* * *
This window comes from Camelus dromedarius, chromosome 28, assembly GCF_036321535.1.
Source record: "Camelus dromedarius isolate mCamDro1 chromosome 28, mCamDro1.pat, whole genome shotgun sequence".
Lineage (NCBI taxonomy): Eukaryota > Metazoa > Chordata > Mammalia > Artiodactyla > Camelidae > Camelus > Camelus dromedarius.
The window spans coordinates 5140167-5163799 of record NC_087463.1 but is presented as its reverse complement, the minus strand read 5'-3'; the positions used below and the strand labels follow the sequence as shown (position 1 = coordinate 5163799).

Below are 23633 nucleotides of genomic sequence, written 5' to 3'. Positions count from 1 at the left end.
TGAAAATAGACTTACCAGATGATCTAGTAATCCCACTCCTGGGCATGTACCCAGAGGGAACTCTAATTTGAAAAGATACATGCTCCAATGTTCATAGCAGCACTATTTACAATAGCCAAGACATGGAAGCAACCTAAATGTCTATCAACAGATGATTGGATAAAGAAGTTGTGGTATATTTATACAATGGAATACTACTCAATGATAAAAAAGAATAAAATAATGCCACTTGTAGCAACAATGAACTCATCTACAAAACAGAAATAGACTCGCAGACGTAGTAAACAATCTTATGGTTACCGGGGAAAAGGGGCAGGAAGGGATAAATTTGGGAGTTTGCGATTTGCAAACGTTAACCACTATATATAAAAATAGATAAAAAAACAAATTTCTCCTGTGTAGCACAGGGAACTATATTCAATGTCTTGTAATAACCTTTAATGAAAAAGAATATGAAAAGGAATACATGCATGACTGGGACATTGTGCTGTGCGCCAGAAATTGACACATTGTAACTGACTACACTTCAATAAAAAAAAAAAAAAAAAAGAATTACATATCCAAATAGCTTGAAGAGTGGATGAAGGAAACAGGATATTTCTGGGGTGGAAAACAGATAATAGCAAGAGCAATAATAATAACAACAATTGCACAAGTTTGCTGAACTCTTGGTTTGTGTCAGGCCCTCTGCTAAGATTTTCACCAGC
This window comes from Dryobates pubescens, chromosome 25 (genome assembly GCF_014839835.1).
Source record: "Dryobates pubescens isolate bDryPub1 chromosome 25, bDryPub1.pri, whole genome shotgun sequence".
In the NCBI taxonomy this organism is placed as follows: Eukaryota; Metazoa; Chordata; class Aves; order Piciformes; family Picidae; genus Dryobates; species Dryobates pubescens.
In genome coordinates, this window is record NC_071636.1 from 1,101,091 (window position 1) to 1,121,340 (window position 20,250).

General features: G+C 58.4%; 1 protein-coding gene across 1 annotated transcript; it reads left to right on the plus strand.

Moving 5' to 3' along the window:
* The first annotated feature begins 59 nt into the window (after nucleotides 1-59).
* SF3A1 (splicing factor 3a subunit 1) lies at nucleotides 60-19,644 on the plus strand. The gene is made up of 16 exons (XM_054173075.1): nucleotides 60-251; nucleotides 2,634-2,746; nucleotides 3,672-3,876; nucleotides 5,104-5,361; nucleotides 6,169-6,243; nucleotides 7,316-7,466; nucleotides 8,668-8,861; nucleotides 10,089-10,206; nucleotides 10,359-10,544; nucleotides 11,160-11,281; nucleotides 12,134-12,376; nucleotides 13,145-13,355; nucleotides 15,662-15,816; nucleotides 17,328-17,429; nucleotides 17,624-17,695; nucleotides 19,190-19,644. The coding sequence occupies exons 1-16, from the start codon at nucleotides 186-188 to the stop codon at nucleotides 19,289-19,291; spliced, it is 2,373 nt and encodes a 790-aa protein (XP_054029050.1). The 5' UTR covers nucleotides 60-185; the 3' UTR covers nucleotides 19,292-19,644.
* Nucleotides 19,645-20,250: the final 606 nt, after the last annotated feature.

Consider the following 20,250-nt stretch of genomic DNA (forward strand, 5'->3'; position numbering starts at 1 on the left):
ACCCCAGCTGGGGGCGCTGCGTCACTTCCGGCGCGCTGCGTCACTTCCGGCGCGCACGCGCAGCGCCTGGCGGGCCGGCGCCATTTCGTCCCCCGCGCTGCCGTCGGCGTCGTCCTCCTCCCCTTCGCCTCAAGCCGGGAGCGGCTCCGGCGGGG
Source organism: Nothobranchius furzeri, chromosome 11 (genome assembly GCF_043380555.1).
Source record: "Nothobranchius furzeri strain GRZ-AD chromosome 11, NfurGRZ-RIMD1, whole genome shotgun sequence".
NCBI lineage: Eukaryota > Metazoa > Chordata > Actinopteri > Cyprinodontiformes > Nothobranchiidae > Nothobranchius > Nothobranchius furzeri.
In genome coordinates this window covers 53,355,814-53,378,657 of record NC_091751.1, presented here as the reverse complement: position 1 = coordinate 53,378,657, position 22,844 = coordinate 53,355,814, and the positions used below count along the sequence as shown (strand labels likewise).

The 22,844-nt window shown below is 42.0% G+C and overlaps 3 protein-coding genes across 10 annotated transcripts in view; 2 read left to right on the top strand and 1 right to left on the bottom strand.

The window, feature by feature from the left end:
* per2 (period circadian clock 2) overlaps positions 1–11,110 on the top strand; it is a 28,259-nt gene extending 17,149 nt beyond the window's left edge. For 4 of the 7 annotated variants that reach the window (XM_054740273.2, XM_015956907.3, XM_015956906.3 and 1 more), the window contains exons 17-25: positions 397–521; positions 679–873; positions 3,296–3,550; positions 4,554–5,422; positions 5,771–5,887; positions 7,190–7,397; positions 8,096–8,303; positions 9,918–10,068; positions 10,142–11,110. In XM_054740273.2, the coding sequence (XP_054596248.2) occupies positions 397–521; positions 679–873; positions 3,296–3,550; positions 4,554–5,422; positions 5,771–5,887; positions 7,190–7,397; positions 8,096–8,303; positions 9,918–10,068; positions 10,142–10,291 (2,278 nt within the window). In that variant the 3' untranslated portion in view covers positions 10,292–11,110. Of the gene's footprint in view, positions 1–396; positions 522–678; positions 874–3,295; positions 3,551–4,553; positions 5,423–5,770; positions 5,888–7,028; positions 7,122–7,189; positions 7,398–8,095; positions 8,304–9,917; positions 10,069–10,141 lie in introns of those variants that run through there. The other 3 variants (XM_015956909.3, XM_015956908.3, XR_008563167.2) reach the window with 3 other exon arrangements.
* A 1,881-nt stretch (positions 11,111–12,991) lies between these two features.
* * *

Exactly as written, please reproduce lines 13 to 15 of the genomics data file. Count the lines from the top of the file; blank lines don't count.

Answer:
* The first annotated feature begins 59 nt into the window (after nucleotides 1-59).
* SF3A1 (splicing factor 3a subunit 1) lies at nucleotides 60-19,644 on the plus strand. The gene is made up of 16 exons (XM_054173075.1): nucleotides 60-251; nucleotides 2,634-2,746; nucleotides 3,672-3,876; nucleotides 5,104-5,361; nucleotides 6,169-6,243; nucleotides 7,316-7,466; nucleotides 8,668-8,861; nucleotides 10,089-10,206; nucleotides 10,359-10,544; nucleotides 11,160-11,281; nucleotides 12,134-12,376; nucleotides 13,145-13,355; nucleotides 15,662-15,816; nucleotides 17,328-17,429; nucleotides 17,624-17,695; nucleotides 19,190-19,644. The coding sequence occupies exons 1-16, from the start codon at nucleotides 186-188 to the stop codon at nucleotides 19,289-19,291; spliced, it is 2,373 nt and encodes a 790-aa protein (XP_054029050.1). The 5' UTR covers nucleotides 60-185; the 3' UTR covers nucleotides 19,292-19,644.
* Nucleotides 19,645-20,250: the final 606 nt, after the last annotated feature.